Electric fields and Frozen charges

In summary, when a small metal box is inserted into a charged parallel plate capacitor, the electric field inside the box becomes zero due to the Faraday cage effect. If the charges are then frozen and the box is removed, there will be no electric field inside the box, but there will be an electric field of magnitude E0 outside the box.
  • #1
limonysal
12
0
Electric fields and "Frozen charges"

Homework Statement


A large parallel plate capacitor is charged at first and creates a uniform electric field inside which is to the right and of magnitued E0. Then a small metal box is inserted inside the capacitor; small means that the insertion does not modify the charge distribution on the capacitor. This will make the field inside the metal box zero (Faraday cage). Now imagine you could somehow freeze or nail down all charges in the entire system and then remove the metal box with all its frozen charges far away from the capacitor.

Draw a picture that shows what the electric field looks like 1. inside the hollow of the box, b. inside the body of the box, and c. outside the bow. (THe principle of superposition is helpful).

The Attempt at a Solution


My first thoughts when I saw this were that you would generate an electric field going from one side of the box to the other. But...since the box is metal (so a conductor), the charges would rearrange themselves and the box would become neutral, and there would be no electric field. Would there?

Also...it says that the charges are frozen...would you take this to be that half of the box remains positively charged and half of it remains negatively charged? If so, how would you draw that...lines curving inward from one side inside the gap? and outward on the outside?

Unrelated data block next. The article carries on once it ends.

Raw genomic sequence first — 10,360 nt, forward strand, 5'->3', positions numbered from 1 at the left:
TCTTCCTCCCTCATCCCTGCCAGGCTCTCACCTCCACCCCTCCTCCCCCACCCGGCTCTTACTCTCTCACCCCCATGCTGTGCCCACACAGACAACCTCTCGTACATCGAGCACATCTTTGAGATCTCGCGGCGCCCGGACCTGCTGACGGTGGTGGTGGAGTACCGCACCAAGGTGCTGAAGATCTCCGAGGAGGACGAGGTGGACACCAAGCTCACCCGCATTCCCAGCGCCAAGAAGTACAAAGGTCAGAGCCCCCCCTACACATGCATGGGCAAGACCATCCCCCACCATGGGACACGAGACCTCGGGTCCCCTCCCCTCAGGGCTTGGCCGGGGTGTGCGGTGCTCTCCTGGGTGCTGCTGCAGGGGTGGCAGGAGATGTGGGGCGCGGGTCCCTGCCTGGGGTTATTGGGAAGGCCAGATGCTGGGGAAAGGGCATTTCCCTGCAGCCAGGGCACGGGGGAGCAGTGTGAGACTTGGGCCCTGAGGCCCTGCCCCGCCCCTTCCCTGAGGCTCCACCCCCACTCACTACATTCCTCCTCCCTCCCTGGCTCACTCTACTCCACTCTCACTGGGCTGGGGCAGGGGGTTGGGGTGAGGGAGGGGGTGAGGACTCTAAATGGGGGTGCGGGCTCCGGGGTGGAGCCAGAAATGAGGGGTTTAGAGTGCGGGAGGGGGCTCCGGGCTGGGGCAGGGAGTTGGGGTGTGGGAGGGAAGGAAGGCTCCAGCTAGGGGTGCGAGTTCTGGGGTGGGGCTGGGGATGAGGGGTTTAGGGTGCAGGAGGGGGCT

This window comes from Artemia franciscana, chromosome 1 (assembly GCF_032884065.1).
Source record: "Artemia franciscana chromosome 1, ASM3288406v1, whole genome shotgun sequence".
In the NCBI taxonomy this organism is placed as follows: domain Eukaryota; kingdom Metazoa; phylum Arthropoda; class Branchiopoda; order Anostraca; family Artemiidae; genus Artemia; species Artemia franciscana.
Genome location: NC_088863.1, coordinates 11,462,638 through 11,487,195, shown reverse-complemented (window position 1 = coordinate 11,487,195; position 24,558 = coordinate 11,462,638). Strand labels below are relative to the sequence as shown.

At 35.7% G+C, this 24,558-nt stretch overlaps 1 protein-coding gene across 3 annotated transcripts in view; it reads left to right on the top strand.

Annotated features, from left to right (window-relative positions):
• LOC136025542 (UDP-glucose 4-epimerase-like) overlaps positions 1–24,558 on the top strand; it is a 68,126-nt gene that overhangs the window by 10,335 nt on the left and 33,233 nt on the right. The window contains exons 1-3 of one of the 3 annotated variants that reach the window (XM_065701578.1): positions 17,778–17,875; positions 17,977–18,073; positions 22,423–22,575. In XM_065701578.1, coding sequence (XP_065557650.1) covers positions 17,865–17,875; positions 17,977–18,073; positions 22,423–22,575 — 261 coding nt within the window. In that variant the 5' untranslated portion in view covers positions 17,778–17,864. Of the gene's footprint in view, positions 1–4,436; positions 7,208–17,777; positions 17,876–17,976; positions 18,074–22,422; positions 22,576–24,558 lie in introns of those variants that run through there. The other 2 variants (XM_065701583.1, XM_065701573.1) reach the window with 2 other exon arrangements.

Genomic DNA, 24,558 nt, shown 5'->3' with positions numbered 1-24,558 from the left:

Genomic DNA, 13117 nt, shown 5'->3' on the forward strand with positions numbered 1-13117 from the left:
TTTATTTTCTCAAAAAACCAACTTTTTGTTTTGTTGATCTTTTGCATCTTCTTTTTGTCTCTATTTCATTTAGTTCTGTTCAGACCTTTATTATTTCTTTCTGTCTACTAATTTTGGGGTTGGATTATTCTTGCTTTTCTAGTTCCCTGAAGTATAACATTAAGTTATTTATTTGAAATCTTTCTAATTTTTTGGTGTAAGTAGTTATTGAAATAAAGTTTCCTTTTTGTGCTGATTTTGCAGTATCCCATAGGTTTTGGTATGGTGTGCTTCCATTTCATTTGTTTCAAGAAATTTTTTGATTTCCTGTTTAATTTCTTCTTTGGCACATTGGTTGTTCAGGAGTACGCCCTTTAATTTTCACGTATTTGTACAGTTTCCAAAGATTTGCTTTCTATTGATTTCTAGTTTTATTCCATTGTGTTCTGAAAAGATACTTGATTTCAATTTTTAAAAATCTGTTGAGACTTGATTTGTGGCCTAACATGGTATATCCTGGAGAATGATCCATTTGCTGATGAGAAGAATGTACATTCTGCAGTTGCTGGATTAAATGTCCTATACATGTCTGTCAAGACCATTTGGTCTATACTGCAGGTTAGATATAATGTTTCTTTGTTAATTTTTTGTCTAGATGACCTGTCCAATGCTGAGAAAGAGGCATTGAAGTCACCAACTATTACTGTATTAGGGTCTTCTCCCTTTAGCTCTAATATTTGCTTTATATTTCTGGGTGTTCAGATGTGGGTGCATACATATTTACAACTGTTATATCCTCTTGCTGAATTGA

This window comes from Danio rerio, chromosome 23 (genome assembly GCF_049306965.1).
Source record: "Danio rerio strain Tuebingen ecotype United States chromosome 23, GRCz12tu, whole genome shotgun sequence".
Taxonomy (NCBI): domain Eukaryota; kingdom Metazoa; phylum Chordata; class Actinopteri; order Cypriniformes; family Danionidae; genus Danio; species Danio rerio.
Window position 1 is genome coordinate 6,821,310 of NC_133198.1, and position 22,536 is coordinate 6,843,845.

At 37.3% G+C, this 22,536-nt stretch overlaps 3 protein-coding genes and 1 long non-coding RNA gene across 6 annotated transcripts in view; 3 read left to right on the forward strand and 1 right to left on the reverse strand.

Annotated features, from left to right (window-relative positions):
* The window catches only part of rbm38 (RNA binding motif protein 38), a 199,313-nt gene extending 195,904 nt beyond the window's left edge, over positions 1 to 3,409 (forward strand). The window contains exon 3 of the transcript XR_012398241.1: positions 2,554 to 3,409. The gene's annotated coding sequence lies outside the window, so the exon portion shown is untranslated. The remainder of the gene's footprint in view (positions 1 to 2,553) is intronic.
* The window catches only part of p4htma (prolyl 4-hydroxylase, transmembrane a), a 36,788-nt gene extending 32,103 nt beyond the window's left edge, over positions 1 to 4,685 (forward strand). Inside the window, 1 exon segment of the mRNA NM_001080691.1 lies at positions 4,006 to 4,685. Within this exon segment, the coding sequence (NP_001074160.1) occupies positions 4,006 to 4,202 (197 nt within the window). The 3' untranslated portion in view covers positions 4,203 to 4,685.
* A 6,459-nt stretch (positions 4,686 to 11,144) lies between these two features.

This might be asking a bit much...I could try to post the original image but I'm not sure how.
 
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  • #2
1. Inside the hollow of the box: no electric field2. Inside the body of the box: no electric field (due to the frozen charges balancing each other out)3. Outside the box: an electric field pointing to the right with a magnitude of E0 (due to the original electric field from the capacitor).
 
  • #3


I would like to clarify a few things about the concept of electric fields and "frozen charges" in this scenario.

Firstly, electric fields are not physical objects that can be frozen or nailed down. They are a property of space that is created by the presence of electric charges. So, the idea of "freezing" electric fields is not scientifically accurate.

Secondly, a Faraday cage does not eliminate the electric field inside it. It simply redistributes the charges on its surface in a way that cancels out the external electric field. So, the electric field inside the metal box would not be zero, but it would be significantly reduced.

In this scenario, if we assume that the metal box is inserted perfectly in the center of the capacitor, the electric field inside the hollow of the box would be zero, as the charges on the inner surface of the box would cancel out the electric field from the capacitor. The electric field inside the body of the box would also be zero, as the charges on the outer surface of the box would cancel out the electric field from the capacitor. However, there would still be an external electric field from the capacitor, which would be unaffected by the presence of the metal box.